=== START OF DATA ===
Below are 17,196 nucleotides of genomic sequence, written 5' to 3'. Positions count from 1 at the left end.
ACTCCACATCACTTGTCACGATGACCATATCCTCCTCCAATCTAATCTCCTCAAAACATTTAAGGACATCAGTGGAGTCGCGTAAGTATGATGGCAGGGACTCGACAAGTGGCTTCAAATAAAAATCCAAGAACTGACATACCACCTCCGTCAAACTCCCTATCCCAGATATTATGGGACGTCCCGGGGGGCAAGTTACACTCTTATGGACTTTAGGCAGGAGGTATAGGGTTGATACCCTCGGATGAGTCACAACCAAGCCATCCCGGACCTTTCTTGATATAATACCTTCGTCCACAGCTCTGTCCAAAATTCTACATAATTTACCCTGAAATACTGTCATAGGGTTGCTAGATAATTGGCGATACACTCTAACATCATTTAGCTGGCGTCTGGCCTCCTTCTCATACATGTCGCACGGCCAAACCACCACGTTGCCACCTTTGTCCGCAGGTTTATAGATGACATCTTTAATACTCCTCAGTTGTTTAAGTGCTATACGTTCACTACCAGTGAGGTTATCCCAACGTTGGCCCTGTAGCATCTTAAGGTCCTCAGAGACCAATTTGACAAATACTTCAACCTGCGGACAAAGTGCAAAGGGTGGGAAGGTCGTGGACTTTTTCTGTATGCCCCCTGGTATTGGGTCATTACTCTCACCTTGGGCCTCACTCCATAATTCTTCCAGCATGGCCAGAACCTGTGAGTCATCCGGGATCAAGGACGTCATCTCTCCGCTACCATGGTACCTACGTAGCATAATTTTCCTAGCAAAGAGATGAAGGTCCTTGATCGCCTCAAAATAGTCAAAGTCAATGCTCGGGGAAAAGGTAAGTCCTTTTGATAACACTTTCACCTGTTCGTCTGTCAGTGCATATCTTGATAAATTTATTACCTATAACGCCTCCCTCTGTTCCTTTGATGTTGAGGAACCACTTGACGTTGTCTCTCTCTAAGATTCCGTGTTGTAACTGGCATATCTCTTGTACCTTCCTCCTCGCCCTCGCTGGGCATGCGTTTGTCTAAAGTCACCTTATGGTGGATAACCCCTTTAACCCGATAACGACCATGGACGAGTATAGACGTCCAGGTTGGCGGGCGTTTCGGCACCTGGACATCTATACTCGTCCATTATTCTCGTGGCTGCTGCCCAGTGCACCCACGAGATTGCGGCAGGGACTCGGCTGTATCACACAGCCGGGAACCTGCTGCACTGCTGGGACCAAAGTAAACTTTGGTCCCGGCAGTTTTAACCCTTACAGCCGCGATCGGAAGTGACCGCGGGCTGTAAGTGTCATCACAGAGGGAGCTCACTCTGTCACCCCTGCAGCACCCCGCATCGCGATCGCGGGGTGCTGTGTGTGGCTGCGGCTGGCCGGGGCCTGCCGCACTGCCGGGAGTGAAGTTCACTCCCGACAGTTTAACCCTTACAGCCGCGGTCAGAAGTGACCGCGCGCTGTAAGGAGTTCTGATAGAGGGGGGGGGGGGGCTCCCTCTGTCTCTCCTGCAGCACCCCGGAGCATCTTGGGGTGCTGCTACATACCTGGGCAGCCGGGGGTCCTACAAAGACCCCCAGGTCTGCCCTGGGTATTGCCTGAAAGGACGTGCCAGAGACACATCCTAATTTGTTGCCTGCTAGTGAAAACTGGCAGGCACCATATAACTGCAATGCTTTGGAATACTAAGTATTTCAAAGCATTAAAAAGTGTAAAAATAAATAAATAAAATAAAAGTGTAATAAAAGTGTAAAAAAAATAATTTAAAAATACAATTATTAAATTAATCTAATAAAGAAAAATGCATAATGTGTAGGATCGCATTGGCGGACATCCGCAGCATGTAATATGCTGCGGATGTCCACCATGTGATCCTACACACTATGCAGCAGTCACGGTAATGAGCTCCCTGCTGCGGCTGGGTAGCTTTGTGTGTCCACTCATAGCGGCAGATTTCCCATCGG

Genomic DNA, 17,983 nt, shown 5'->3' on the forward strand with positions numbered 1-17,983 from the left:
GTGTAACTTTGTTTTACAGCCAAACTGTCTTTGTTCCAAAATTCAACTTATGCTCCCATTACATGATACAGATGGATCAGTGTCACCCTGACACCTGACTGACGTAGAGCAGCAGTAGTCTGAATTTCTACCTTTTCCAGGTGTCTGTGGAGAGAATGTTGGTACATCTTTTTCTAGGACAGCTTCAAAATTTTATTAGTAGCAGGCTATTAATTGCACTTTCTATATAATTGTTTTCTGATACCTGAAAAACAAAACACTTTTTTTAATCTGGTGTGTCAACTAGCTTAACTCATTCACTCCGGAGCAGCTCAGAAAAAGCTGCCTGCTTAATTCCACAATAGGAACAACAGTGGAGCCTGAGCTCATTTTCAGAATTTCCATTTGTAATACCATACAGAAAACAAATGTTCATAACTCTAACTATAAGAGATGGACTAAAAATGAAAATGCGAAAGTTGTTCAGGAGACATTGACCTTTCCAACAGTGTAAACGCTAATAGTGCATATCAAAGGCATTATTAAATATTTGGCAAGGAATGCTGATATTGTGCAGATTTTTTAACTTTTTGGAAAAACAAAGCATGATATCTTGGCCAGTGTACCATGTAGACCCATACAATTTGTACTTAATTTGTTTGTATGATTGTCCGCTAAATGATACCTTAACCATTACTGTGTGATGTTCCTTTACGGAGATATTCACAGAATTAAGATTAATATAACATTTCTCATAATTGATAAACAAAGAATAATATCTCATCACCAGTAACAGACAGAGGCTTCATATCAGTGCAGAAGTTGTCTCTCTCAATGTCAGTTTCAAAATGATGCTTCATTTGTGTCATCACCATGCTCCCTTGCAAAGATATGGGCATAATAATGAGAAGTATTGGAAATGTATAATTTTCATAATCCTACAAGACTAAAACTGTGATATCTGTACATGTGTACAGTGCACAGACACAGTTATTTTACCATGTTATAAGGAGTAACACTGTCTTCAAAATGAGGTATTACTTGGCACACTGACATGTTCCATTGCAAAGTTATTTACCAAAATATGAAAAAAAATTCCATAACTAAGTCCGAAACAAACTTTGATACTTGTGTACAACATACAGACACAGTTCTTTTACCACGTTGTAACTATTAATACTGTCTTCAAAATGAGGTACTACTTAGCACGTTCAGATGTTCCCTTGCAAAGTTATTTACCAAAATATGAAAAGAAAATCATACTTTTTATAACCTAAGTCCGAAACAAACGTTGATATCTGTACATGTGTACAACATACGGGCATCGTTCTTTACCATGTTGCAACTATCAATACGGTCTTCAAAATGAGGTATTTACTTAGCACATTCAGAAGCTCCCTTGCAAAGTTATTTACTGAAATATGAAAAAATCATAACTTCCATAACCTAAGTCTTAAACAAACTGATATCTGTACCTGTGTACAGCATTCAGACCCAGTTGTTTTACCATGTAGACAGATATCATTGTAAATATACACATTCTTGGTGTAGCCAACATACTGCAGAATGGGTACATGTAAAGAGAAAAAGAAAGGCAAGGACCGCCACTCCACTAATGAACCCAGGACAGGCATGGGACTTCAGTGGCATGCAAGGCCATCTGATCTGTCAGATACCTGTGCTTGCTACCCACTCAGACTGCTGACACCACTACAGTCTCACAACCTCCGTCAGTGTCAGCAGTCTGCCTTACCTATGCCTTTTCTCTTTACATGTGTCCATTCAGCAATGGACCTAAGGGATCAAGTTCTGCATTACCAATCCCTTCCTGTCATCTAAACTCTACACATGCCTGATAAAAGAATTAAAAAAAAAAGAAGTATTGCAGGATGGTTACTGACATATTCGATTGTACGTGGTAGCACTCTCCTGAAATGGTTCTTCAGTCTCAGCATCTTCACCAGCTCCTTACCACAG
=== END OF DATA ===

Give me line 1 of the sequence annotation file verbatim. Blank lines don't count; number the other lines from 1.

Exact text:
Below are 17,196 nucleotides of genomic sequence, written 5' to 3'. Positions count from 1 at the left end.